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Switcher Hangout The place for switchers to discuss their new machines, and how to work with OS X. General support can be had here for newbie stuff, like "How do I restart my new iMac?" :)

Buying first Mac


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HerrRacoon

 
Member Since: Jan 29, 2013
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I'm a college student who just recently switched from international business to a graphic design/industrial design program, which, as most would expect, means I switched from an all PC area to an all Mac area. I have always been big on my graphic arts so I made sure I bought a rather strong computer. Right now I have a Samsung Laptop with an i5 processor at 2.67 Ghz w/ 4GB RAM and 500GB Hardrive. Now im looking at the 2012 MacbookPros (non-retina). Would it be better for me to get a 13" with i7 at 2.9 Ghz or the 15" Quadcore i7 at 2.3Ghz, as in since I'm going to be spending so much money, I'd like to see an upgrade in my computers speed and power, especially because I most likely will need to be running AutoCAD on it at some point. I know no matter what I will be upgrading the RAM and most likely the Hard Drive. Anything would be helpful, from personal experience to cold hard facts.
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pigoo3

 
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My first question to you is...what sort of display do you prefer in a notebook/laptop computer (13" or 15")? If you prefer more "screen real-estate"...then you have to go with the 15".

In either case (13" or 15") you can always connect a much larger display when you are working at a desk...but when you are mobile (away from a desk) and the percent of the time you are mobile...the difference between a 13" and a 15" built-in display could be very important.

So I would say first decide how much portable/mobile computing you do...and then if a 13" or 15" is what you prefer while mobile.

- Nick

- Computer slow, too many "beachballs", read this: Beachballs
- Computer seems slower than it used to? Read this for some speedup tips: Speedup
- Almost full hard drive? Some solutions. Out of Space
- Apple Battery Info. Battery
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HerrRacoon

 
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The screen size really doesnt matter too me, I typically only use my laptop in class or at my desk where I would buy a larger display no matter what. i'm more concerned on how the speeds would be affected. is the quad core really faster? does it really fully get utilized that often? or would sticking to a dual core with higher speed be better? I'm sorry I dont really know how effective quad cores are nowadays, especially with a mac interface. I just remember back in 2010/11 when i compared the quadcore it ran slower. In reality I know the difference probably wont be astronomical, but I like to over think these things and make sure i get the best I could have.
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pigoo3

 
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Quote:
Originally Posted by HerrRacoon View Post
The screen size really doesnt matter too me, I typically only use my laptop in class or at my desk where I would buy a larger display no matter what. i'm more concerned on how the speeds would be affected.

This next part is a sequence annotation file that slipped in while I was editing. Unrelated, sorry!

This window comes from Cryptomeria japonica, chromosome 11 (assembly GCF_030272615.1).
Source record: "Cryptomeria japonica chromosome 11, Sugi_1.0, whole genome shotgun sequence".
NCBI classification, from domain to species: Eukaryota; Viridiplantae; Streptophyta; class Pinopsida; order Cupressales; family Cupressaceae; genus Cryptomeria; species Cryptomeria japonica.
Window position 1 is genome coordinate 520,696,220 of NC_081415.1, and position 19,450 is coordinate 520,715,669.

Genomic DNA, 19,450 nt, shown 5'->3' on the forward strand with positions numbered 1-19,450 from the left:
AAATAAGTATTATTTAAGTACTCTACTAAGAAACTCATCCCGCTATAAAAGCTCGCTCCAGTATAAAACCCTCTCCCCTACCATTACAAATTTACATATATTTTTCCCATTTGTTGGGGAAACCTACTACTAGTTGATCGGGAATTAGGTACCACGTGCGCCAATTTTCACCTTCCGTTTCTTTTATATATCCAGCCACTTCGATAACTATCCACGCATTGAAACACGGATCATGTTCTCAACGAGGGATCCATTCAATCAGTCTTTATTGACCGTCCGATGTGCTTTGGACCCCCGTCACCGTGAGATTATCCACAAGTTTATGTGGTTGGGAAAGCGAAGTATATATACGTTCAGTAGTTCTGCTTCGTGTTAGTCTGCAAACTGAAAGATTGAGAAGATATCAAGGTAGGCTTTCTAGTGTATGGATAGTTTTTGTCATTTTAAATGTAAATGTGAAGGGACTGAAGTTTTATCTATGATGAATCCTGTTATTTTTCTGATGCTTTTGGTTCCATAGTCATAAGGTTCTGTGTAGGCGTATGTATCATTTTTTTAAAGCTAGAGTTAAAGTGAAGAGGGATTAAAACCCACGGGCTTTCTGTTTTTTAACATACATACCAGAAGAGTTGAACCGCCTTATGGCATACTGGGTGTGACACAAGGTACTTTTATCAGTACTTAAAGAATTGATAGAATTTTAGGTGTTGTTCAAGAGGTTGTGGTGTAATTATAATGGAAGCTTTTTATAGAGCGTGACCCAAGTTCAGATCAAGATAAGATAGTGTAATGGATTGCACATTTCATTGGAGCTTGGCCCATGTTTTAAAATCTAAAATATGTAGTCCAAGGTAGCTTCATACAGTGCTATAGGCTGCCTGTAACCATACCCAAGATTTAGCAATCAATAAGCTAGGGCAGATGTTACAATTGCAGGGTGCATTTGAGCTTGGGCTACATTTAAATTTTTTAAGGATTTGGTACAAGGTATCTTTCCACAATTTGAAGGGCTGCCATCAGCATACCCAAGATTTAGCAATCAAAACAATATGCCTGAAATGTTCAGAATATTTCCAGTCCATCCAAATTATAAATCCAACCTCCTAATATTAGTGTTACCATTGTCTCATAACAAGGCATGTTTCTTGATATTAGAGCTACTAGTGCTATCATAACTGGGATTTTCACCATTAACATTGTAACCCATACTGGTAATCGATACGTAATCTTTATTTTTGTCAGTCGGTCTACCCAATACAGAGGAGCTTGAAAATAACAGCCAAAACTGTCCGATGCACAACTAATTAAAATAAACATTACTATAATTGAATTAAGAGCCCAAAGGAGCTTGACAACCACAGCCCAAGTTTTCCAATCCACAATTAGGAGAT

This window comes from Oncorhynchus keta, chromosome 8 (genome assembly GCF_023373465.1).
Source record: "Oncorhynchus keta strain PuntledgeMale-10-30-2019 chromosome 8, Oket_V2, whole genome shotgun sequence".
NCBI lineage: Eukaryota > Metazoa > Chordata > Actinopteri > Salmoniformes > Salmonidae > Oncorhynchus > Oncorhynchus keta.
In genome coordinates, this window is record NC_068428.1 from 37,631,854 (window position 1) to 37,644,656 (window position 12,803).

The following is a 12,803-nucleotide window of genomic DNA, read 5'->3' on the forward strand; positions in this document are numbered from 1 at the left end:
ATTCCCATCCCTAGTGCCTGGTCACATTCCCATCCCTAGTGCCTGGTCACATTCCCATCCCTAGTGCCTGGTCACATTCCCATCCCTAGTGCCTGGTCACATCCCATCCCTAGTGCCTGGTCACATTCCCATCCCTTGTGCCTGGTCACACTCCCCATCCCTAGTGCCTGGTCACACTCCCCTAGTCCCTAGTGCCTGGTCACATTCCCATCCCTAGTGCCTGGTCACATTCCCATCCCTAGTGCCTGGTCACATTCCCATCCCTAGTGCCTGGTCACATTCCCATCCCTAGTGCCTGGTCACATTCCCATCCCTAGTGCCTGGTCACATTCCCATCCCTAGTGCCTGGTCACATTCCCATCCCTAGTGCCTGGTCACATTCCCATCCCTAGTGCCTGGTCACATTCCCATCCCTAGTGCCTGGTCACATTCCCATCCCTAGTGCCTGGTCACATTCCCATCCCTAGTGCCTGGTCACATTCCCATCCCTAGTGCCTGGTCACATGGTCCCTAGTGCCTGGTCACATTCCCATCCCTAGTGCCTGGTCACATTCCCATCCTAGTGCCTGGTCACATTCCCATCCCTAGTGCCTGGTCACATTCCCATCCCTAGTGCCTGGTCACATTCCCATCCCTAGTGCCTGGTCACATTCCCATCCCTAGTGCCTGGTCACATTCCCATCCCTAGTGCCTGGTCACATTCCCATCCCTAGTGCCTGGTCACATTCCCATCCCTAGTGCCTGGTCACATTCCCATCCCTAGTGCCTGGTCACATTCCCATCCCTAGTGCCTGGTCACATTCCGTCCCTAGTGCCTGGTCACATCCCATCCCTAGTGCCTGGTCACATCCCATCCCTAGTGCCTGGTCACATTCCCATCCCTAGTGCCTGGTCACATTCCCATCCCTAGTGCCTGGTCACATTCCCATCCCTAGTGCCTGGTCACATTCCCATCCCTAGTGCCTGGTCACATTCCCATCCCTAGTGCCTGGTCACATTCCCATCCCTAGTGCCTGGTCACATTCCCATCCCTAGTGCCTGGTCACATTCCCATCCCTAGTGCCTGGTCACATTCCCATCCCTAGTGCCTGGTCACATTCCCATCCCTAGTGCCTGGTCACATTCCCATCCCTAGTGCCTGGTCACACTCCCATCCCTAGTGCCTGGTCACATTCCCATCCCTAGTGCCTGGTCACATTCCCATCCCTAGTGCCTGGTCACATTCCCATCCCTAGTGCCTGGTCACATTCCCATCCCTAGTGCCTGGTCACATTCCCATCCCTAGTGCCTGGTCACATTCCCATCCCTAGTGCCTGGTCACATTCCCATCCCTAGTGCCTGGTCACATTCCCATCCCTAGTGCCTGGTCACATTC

I understand that you are concerned about the performance of the computer. In many cases (some folks) do have preferences in terms of the display size...so I had to ask the question...since if one size was preferred (13" or 15")...this would then narrow the possible choices.

Quote:
Originally Posted by HerrRacoon View Post
is the quad core really faster? does it really fully get utilized that often? or would sticking to a dual core with higher speed be better? I'm sorry I dont really know how effective quad cores are nowadays, especially with a mac interface. I just remember back in 2010/11 when i compared the quadcore it ran slower. In reality I know the difference probably wont be astronomical, but I like to over think these things and make sure i get the best I could have.
Your concern regarding each computers cpu makeup (cpu speed and 2 vs. 4 cores) is important...but one other very important area is the graphics hardware. Both of the 13" MacBook Pro models have "integrated" graphics hardware...and both of the 15" MacBook Pro models have "dedicated" graphics hardware.

In case you are not familiar with this terminology...dedicated graphics hardware is superior to integrated graphics hardware...since dedicated graphics have their own "dedicated" video hardware & memory to perform the graphics tasks. "Integrated" graphics share the computers ram with the cpu...and are less powerful.

So what I'm saying is...if you're switching to the "graphics arts" area of study...and you want/need a very powerful laptop computer (for now & future needs)...then it would be a great idea to get a laptop computer with "dedicated" graphics hardware. And to get dedicated graphics hardware in an Apple laptop computer...you need to purchase one of the 15" MacBook Pro computers.

- Nick

- Computer slow, too many "beachballs", read this: Beachballs
- Computer seems slower than it used to? Read this for some speedup tips: Speedup
- Almost full hard drive? Some solutions. Out of Space
- Apple Battery Info. Battery
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chas_m

 
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Quote:
Originally Posted by HerrRacoon View Post
i'm more concerned on how the speeds would be affected. is the quad core really faster? does it really fully get utilized that often?
Yes, thanks to Apple's "Grand Central" technology (and the Adobe apps you'll likely be using being VERY multi-core/multi-processor aware)

https://developer.apple.com/technologies/mac/core.html
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